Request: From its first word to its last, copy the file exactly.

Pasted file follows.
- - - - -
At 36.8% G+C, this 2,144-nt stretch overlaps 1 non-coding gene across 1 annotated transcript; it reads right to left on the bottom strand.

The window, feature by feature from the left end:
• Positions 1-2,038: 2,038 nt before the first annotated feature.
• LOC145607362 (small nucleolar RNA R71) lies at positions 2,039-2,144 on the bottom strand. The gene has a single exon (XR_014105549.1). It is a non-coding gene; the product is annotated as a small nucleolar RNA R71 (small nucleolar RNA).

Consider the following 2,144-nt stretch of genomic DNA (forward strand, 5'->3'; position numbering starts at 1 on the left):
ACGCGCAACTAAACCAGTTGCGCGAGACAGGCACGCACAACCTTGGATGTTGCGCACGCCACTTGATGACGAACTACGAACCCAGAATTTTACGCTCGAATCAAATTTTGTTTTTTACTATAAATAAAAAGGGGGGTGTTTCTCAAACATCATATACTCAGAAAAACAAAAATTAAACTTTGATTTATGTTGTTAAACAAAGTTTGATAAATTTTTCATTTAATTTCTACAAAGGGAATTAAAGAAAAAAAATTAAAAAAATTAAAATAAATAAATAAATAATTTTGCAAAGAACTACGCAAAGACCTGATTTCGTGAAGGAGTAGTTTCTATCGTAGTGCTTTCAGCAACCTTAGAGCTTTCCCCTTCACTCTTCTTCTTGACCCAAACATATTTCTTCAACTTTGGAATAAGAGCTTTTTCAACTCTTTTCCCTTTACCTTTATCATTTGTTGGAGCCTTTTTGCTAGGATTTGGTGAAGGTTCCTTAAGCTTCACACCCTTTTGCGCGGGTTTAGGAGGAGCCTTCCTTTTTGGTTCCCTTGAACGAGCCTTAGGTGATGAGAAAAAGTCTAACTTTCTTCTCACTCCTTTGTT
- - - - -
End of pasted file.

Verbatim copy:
At 36.8% G+C, this 2,144-nt stretch overlaps 1 non-coding gene across 1 annotated transcript; it reads right to left on the bottom strand.

The window, feature by feature from the left end:
• Positions 1-2,038: 2,038 nt before the first annotated feature.
• LOC145607362 (small nucleolar RNA R71) lies at positions 2,039-2,144 on the bottom strand. The gene has a single exon (XR_014105549.1). It is a non-coding gene; the product is annotated as a small nucleolar RNA R71 (small nucleolar RNA).

Consider the following 2,144-nt stretch of genomic DNA (forward strand, 5'->3'; position numbering starts at 1 on the left):
ACGCGCAACTAAACCAGTTGCGCGAGACAGGCACGCACAACCTTGGATGTTGCGCACGCCACTTGATGACGAACTACGAACCCAGAATTTTACGCTCGAATCAAATTTTGTTTTTTACTATAAATAAAAAGGGGGGTGTTTCTCAAACATCATATACTCAGAAAAACAAAAATTAAACTTTGATTTATGTTGTTAAACAAAGTTTGATAAATTTTTCATTTAATTTCTACAAAGGGAATTAAAGAAAAAAAATTAAAAAAATTAAAATAAATAAATAAATAATTTTGCAAAGAACTACGCAAAGACCTGATTTCGTGAAGGAGTAGTTTCTATCGTAGTGCTTTCAGCAACCTTAGAGCTTTCCCCTTCACTCTTCTTCTTGACCCAAACATATTTCTTCAACTTTGGAATAAGAGCTTTTTCAACTCTTTTCCCTTTACCTTTATCATTTGTTGGAGCCTTTTTGCTAGGATTTGGTGAAGGTTCCTTAAGCTTCACACCCTTTTGCGCGGGTTTAGGAGGAGCCTTCCTTTTTGGTTCCCTTGAACGAGCCTTAGGTGATGAGAAAAAGTCTAACTTTCTTCTCACTCCTTTGTT